Skylark and Corn Bunting bouncing back in England


The latest Breeding Bird Survey (BBS) report offers hope for two iconic farmland species, Eurasian Skylark and Corn Bunting.

However, the report, produced by the BTO and RSPB, also reveals continued declines for other species typically associated with farmland in Britain, including Yellowhammer, Tree Sparrow, Grey Partridge and European Turtle Dove.

Corn Bunting has increased by 35% in England during the past decade (John Howell).

Eurasian Skylark has endured a severe long-term decline across Britain. However, according to the latest report, numbers have increased by 9% during the past decade and, encouragingly, nearly 20% in the last five years in south-east England and the East Midlands. These figures buck the long-term trend, although the recent increases in England and Scotland are not mirrored in Wales, where there has been a 23% decline since 2016.

In England, the outlook looks even more promising for Corn Bunting, a species that has seen its UK population crash by 82% since the late 1960s and which has disappeared from many parts of the country. Numbers in England have increased by 35% over the past decade, the report reveals, with this partial recovery particularly evident in the South-West.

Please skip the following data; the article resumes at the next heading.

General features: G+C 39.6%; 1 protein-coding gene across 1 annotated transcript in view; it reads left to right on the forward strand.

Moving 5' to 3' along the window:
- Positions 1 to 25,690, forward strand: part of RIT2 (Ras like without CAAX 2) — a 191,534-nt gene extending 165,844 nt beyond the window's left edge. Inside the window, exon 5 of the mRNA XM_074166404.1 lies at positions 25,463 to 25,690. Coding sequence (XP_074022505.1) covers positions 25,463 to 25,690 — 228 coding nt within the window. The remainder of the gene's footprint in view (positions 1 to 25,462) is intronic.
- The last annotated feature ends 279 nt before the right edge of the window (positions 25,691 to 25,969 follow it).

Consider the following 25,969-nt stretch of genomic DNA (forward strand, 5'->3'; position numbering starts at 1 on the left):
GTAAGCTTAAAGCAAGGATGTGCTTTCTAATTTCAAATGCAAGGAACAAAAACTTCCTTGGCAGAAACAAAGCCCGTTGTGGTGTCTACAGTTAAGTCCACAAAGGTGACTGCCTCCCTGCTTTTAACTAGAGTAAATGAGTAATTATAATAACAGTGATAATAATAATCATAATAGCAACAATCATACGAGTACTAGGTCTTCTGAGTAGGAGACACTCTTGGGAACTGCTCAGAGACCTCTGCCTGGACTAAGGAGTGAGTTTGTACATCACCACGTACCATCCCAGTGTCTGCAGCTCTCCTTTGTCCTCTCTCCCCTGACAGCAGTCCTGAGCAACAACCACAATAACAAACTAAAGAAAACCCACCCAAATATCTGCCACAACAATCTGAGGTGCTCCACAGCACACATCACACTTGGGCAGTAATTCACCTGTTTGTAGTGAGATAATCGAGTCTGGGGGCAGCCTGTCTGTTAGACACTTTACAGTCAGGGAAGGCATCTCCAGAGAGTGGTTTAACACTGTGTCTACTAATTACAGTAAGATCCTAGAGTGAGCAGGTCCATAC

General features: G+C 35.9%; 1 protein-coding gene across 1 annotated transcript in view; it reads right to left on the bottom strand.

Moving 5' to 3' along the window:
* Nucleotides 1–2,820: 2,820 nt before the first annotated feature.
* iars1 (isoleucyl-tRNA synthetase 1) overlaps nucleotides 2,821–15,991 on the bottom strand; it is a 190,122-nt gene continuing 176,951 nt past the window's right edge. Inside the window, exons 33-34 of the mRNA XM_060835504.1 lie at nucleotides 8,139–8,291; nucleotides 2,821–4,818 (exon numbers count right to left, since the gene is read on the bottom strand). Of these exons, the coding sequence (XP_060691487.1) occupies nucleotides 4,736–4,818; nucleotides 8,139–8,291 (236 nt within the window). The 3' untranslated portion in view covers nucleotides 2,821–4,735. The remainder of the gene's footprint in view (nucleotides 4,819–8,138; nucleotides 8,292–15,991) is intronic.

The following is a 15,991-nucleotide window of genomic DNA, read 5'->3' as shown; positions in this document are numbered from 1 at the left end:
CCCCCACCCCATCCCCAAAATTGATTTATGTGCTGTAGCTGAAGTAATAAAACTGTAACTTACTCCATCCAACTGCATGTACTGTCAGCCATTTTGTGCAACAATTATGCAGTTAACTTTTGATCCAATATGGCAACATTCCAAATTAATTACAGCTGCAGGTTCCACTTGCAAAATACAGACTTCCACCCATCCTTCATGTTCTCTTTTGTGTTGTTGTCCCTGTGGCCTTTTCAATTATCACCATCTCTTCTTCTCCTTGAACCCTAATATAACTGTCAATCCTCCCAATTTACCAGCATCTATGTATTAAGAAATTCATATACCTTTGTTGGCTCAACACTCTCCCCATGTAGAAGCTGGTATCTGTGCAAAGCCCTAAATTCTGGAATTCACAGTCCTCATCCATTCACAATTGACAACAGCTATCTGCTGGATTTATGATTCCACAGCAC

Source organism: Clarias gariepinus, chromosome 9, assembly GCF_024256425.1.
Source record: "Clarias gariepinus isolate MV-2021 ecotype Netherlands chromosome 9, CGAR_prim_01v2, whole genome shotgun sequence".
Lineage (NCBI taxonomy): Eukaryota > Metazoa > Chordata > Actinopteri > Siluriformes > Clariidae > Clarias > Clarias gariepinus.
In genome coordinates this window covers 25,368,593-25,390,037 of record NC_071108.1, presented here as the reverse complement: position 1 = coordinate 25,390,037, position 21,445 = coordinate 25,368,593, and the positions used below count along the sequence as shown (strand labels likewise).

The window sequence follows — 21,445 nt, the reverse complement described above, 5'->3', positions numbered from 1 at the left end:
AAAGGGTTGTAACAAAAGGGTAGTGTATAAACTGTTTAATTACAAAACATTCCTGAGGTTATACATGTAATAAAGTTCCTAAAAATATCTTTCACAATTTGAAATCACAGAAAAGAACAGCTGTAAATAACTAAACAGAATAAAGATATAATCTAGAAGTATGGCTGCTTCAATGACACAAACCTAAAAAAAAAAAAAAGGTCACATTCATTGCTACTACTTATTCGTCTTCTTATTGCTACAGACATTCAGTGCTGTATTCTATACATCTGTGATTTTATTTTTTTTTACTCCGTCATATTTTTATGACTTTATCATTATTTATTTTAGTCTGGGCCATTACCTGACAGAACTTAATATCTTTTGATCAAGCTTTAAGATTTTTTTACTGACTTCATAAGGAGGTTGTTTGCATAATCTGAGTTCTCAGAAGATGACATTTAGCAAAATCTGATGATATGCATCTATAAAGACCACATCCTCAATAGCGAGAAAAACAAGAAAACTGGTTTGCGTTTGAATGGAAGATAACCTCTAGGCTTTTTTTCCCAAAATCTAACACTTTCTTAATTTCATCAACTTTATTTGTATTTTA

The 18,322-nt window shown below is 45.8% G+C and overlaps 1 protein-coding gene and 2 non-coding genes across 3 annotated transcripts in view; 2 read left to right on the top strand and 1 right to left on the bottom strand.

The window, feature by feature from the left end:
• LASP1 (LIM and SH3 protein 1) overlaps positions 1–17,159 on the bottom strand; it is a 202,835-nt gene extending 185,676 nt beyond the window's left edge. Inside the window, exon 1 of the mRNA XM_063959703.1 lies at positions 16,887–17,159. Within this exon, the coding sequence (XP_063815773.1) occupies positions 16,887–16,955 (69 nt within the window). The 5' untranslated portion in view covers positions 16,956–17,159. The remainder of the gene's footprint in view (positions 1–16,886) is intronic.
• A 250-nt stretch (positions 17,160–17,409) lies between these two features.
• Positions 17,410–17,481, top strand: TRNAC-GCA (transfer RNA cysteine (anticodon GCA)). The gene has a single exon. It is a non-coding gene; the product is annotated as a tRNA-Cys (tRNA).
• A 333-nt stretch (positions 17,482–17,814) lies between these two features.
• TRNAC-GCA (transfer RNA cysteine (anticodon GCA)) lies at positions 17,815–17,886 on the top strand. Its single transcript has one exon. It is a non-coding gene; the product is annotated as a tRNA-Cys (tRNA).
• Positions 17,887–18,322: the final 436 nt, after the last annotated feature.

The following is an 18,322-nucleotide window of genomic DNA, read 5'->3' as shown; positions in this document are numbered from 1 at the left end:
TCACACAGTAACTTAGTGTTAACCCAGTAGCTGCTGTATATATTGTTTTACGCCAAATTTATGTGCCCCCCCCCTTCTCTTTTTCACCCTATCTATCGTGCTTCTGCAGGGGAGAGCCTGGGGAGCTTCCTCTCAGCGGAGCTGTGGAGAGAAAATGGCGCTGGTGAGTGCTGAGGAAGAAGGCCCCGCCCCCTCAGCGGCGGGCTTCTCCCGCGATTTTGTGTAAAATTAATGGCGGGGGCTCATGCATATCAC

Dr James Heywood, BBS National Organiser, said: "These positive signs for two iconic farmland species is really encouraging. We await the results of ongoing analyses to establish whether they are indeed linked to changes in farming practices. These signs of hope must not distract us from the fact that many farmland species are still in decline. There is much work to be done."

Dr Simon Wotton, RSPB Senior Conservation Science, added: "While the news of Eurasian Skylark and Corn Bunting short-term recovery is positive, it’s disheartening to see that other farmland birds are still declining. We know that agri-environment schemes can work if deployed in the right way and it is essential that we have a functioning Environment Land Management scheme that supports farmers managing their land for nature and climate."

Read the full report at the BTO website.